U.S. wireless carriers need to become more like media companies or cede control of the mobile marketing space to powerful companies like Google Corp. and Apple Inc., according to a few industry insiders, commenting on Apple’s acquisition of Quattro Wireless earlier this week.
As wireless carriers watch their voice revenues decline, they are expecting to make up that revenue shortfall with by selling access to content, which comes in two flavors – paid content, or free content that is subsidized by advertising. Not surprisingly, since most people prefer free content, a lot of people think the mobile marketing space is set to explode, even if it’s not there yet. Thus, Google announced in November plans to buy AdMob for $750 million as a way to enter the mobile ad sector, and Apple picked up Quattro earlier this week for a reported $275 million. Both AdMob and Quattro power mobile advertising networks that match advertisers and direct marketers with consumers.
“The acquisitions put pressure on operators to move faster if they want a part of that revenue,” said Zohar Levkovitz, founder and CEO of Amobee, a company that provides advertising solutions to mobile operators. Amobee just inked a deal with Telefonica to deliver a global mobile ad serving and campaign management platform across Telefonica’s 18 markets. Amobee also powers Vodafone’s advertising initiatives.
Foreign operators have been selling content longer and are getting a piece of the revenue from mobile advertising, Levkovitz said. In Europe and Asia, users often can choose between an ad-subsidized content for free or paid content without the advertising. Levkovitz said 96% of the time users choose the ad-subsidized model. Those results are mirrored in the Apple app store, where users prefer free apps to paid apps, he noted. Even the term “carrier,” which is popular in the U.S., as opposed to “operator,” which is the common term for foreign wireless service providers, implies more of a dumb-pipe role. Yet wireless providers have an intimate relationship with their customers and can capitalize on that relationship by being part of the value chain in delivering mobile advertising, but they need to think more like media companies than telecom companies, Levkovitz said.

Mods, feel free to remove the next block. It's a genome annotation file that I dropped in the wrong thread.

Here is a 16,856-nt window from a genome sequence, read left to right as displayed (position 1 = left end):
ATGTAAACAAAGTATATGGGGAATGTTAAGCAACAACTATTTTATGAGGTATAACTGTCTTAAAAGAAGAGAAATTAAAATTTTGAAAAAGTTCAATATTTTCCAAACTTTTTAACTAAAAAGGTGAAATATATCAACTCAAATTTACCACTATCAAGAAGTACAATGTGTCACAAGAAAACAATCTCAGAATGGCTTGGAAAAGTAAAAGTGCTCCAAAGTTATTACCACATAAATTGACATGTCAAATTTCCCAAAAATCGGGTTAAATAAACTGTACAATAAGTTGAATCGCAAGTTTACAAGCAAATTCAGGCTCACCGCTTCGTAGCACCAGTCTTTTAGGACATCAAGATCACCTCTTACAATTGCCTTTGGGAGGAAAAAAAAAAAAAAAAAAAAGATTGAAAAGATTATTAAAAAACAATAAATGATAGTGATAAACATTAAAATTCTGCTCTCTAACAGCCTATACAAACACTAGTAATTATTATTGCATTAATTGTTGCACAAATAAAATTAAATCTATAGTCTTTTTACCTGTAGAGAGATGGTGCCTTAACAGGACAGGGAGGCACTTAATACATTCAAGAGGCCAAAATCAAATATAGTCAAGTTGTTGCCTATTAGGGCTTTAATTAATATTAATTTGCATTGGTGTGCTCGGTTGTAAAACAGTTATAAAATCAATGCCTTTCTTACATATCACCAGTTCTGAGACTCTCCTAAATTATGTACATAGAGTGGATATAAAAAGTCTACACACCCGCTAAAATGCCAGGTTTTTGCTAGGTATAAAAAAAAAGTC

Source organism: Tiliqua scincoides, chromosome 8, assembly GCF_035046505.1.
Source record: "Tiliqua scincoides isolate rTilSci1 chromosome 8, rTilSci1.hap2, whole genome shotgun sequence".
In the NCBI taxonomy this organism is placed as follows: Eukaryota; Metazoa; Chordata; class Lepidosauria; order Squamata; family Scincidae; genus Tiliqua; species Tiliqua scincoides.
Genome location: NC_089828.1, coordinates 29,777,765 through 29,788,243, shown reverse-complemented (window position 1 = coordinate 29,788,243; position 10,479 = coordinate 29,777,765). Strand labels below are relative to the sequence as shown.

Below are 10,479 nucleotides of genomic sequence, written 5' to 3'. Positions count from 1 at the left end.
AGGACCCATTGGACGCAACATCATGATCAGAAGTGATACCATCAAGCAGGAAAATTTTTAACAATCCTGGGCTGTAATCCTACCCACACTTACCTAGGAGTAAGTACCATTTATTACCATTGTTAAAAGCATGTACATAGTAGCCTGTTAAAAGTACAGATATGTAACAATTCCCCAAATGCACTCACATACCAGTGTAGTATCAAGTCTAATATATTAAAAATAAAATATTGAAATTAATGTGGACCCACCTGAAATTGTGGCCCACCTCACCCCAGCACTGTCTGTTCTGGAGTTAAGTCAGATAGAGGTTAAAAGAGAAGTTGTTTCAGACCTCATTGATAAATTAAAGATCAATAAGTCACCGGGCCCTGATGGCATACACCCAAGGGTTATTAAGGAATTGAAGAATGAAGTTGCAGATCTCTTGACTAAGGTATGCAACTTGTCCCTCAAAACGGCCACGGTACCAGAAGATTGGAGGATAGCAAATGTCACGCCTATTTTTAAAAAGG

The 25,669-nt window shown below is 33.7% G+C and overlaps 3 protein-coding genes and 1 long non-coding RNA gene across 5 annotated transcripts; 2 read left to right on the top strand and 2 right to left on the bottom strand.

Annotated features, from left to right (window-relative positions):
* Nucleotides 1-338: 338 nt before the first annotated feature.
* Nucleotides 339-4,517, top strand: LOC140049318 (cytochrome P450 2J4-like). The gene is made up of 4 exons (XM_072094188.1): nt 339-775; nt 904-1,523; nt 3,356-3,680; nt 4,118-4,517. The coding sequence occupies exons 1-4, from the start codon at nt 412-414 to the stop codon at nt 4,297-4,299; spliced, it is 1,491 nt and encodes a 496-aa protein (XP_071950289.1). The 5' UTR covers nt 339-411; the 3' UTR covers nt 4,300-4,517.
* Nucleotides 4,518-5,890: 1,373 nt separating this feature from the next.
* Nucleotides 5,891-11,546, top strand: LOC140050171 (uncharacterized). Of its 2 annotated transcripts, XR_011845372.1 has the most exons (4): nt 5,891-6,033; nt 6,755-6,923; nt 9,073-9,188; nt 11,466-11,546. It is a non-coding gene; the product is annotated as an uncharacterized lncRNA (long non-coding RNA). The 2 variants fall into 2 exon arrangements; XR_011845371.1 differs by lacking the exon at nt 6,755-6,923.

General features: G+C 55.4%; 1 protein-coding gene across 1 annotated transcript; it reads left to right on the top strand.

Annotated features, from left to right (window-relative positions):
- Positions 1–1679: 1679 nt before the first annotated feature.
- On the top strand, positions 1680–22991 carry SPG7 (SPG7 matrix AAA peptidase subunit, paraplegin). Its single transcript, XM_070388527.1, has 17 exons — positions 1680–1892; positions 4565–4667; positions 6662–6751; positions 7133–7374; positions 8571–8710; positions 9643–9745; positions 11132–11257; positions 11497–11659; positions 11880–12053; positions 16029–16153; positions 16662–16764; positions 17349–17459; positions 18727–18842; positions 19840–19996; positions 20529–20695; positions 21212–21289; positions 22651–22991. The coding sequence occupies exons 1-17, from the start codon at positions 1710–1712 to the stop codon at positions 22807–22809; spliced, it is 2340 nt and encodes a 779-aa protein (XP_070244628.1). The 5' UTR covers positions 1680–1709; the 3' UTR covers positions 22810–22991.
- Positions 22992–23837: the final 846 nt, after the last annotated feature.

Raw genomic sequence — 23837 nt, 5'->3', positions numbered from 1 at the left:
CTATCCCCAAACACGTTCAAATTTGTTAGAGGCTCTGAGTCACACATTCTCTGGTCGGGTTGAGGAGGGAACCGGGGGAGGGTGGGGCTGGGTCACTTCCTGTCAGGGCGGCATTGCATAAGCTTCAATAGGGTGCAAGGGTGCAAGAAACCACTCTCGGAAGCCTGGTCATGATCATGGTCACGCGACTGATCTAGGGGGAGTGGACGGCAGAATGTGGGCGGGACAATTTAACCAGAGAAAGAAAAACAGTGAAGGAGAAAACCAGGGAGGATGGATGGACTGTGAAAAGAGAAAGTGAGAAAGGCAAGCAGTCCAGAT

In 2007, carriers had a better chance to capitalize on the mobile ad space because they had a deep knowledge of the mobile customer, agreed Derek Kerton, principal analyst at The Kerton Group. Carriers have billing relationships, as well as demographic and location information. Today, companies like Google and Apple also have some of that information. “Carriers had a phenomenal range of personal data, but that list is now reduced greatly.” Indeed some consumer groups are asking the Federal Trade Commission to block Google’s acquisition of AdMob based on privacy concerns, among other things. Carriers that partner with Google may get a piece of the revenue share, but in the long term, they likely will not have the sole relationship with mobile users so they need to reinvent their relationship with the subscriber, Kerton said. “In the long term, they may be dumb pipes with some services thrown in.”
Not quite there yet
However, the mobile ad space is still hampered by a lack of standards and a lack of smartphone adoption, noted Mason Wiley, senior VP of marketing for Hydra Network, a performance-based online advertiser. “Mobile advertising is going through tremendous growth, no question, but it’s still a drop in the bucket compared to everything else.” For example, 200,000 mobile coupons were delivered in 2009, which is about the number of coupons that can be delivered in one city’s newspaper over the weekend. Nevertheless, Wiley said his company is keeping close tabs on the space to see when it takes off. Google and Apple’s entry into the marketplace could speed mobile advertising adoption as both companies have deep resources needed to help the space evolve.